4 Methods Strong Team Leaders Use to Delegate Tasks

A manager leading his team into battle

Delegating tasks is an indispensable element of a team leader’s responsibilities. Effective delegation is what makes a team function as a well-oiled machine, yet how to successfully do it remains a tough nut to crack for many managers.

Some managers try to do everything on their own while others delegate too much with too little direction. Neither course is good for the manager or the team.

In this post we’ll offer some practical ways to handle delegation. We’ll also share tips from inspiring business leaders to guide your delegation efforts.

Assign tasks based on skills and experience

Once you’ve identified tasks that can be transferred to other members of your team, you need to consider who the best person is to take them on. You need to make sure that the individual you select has the set of skills needed to tackle the task and that it’s not too easy for them.

It’s useful to take a look at how people get into the flow state when you’re in the process of assessing the person to delegate to. There should be a moderate level of difficulty but people should still feel in control and not get overwhelmed.

You can see where the flow state lies in this pie chart:

Employee skills and task challenge charge for delegating

Another important part of the selection is to determine the values and character traits a person has. Businesses of all sizes, from startups to Fortune 100 companies, find the Caliper Profile test and Gallup StrengthsFinder test useful for this.

Provide thorough direction and context

Delivering the task to the team member is not enough. You need to prepare and give them all the instructions and documents they might need in the process.

For instance, when Dave (the founder of Hubstaff) needs help piecing together a growth post, he creates a thorough outline and complementary video to give the writer direction. This cuts down on the back-and-forth with the writer after the draft is delivered.

Here’s an example of an outline and video Dave created for this post on sales vs marketing.

Take the time and develop the discipline to map out exactly what you’re asking for. An ounce of prevention is worth a pound of cure — Michelle Randall

For more important tasks, give the person context in addition to the practical aspects. Explain how the task fits within a larger project and mission. You can even communicate the implications of missing the deadline and how it will affect other team members.

Foster personal responsibility and ownership

It’s not enough to assign a task to a team member. You need to give people full authority over the work so they feel engaged to complete it successfully. You also have to make sure that when you transfer a task, the assigned person has taken complete responsibility over it.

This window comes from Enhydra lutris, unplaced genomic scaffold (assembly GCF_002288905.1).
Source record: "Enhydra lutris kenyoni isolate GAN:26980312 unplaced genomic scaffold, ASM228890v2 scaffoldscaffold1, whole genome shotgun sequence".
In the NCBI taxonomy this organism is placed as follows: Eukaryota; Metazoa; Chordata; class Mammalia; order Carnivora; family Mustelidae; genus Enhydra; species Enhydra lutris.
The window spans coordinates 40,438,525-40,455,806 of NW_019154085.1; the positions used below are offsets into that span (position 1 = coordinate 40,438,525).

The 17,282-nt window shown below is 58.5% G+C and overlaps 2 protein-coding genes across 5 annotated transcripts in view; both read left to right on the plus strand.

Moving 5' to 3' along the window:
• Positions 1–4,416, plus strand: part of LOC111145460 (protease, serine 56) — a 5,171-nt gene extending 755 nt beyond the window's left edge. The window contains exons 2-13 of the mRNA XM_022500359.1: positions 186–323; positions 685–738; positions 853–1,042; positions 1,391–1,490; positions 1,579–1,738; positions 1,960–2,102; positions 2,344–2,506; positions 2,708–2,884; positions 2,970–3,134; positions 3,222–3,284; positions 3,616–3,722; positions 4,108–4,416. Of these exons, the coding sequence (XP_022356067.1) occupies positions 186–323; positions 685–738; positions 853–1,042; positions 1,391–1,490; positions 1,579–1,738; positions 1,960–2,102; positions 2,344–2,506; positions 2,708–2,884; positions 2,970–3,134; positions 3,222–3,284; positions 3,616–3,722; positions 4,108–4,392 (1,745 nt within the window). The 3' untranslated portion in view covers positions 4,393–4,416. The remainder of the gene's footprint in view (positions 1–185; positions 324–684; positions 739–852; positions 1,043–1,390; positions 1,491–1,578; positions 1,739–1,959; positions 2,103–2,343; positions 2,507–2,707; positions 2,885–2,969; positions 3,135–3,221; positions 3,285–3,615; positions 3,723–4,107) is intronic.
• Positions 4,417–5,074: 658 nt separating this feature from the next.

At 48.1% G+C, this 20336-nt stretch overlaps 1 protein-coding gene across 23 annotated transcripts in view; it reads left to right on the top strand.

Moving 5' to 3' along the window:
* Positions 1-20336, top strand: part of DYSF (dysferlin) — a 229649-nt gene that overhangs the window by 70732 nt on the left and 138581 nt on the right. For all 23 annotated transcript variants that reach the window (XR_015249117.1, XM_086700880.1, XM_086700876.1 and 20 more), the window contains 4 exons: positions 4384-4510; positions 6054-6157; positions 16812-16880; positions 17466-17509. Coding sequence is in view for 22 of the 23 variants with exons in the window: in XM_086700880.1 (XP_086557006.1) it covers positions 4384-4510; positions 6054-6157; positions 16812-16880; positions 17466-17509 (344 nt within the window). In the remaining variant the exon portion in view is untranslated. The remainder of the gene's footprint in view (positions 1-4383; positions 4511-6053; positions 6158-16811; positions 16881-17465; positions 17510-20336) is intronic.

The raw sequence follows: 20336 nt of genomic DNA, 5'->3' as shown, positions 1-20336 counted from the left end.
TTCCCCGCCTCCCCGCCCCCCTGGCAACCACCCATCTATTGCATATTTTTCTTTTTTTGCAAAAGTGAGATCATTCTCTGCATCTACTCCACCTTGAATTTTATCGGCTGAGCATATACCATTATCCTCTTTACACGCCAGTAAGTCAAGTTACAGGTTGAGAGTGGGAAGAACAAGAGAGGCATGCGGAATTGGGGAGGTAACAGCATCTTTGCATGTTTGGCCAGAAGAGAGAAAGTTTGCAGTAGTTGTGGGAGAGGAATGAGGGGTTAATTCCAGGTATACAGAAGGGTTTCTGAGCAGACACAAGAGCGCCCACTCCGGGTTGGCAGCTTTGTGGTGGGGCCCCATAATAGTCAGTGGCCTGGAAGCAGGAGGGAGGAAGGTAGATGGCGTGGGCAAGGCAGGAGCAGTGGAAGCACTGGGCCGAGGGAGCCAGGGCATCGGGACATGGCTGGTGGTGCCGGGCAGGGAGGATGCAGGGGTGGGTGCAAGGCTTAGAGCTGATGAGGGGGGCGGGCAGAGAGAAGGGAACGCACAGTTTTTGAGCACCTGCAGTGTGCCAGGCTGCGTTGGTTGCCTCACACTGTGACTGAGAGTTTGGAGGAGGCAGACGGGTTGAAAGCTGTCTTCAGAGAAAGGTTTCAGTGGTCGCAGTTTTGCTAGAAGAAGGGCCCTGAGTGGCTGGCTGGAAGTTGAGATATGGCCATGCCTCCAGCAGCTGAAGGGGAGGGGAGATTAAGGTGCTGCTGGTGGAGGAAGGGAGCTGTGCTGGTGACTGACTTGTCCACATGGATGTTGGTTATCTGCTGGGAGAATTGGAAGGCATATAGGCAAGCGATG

Fostering a culture of accountability in your team starts with including team members in objective setting meetings. You can work together to decide what the milestones for a task are. Upon reaching each of them, they can check if the performance matches the expectations that have been outlined.

You can also try out delegation methods such as the “decision tree” used by Fierce Inc.

Fierce assigns a task based on different levels of responsibility: root, trunk, branch, or leaf. On each level, team members have a certain amount of ownership, which is clearly defined. This way it’s clear when to consult a manager and when to handle decisions independently.

Set aside time for feedback and gratitude

Going through the cycle of delegation requires you to give and receive feedback so that you foster an open atmosphere in the team. Set aside feedback time to give people a chance to discuss the difficulties they encounter and their suggestions for future delegation.

Feedback is the most important part of the delegation process, and it works both ways — Jayson DeMers

You can use this opportunity to show your gratitude for their commitment and efforts. This will make them feel appreciated and boost their motivation. Or you can offer constructive criticism paired with encouragement to help them tackle their shortcomings.

As a manager, you can employ the feedback loop to learn about the areas you’re gaining experience in as a delegator, or where you need to improve.

Master delegation in your team

Distributing tasks efficiently lets you stay on top of your own work while helping team members gain new skills and get comfortable taking ownership of tasks.

Delegation is also a learning experience for managers and team members alike, as it allows all of you to develop trust and get used to sharing feedback and mutual appreciation.

Do you have any tips for successful delegation that we didn’t mention here? Let us know in the comments.